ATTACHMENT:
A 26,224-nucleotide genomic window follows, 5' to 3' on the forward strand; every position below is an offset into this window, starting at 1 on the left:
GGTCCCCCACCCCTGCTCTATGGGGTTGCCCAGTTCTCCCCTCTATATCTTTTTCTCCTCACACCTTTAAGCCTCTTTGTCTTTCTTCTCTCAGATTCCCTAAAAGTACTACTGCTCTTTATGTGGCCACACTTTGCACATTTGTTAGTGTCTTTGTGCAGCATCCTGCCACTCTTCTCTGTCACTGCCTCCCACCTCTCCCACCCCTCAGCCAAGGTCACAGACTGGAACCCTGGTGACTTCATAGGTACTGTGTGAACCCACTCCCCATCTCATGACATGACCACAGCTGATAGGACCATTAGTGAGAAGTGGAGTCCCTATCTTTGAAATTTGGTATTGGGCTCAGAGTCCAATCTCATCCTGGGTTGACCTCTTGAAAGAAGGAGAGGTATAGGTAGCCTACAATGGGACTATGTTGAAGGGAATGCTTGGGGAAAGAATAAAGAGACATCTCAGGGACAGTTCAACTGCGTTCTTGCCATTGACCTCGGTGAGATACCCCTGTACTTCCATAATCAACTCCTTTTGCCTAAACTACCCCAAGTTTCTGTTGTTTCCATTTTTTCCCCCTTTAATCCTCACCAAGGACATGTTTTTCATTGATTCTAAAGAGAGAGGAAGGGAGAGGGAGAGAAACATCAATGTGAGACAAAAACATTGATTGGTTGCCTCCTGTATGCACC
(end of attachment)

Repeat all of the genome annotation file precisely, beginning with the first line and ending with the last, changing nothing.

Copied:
A 26,224-nucleotide genomic window follows, 5' to 3' on the forward strand; every position below is an offset into this window, starting at 1 on the left:
GGTCCCCCACCCCTGCTCTATGGGGTTGCCCAGTTCTCCCCTCTATATCTTTTTCTCCTCACACCTTTAAGCCTCTTTGTCTTTCTTCTCTCAGATTCCCTAAAAGTACTACTGCTCTTTATGTGGCCACACTTTGCACATTTGTTAGTGTCTTTGTGCAGCATCCTGCCACTCTTCTCTGTCACTGCCTCCCACCTCTCCCACCCCTCAGCCAAGGTCACAGACTGGAACCCTGGTGACTTCATAGGTACTGTGTGAACCCACTCCCCATCTCATGACATGACCACAGCTGATAGGACCATTAGTGAGAAGTGGAGTCCCTATCTTTGAAATTTGGTATTGGGCTCAGAGTCCAATCTCATCCTGGGTTGACCTCTTGAAAGAAGGAGAGGTATAGGTAGCCTACAATGGGACTATGTTGAAGGGAATGCTTGGGGAAAGAATAAAGAGACATCTCAGGGACAGTTCAACTGCGTTCTTGCCATTGACCTCGGTGAGATACCCCTGTACTTCCATAATCAACTCCTTTTGCCTAAACTACCCCAAGTTTCTGTTGTTTCCATTTTTTCCCCCTTTAATCCTCACCAAGGACATGTTTTTCATTGATTCTAAAGAGAGAGGAAGGGAGAGGGAGAGAAACATCAATGTGAGACAAAAACATTGATTGGTTGCCTCCTGTATGCACC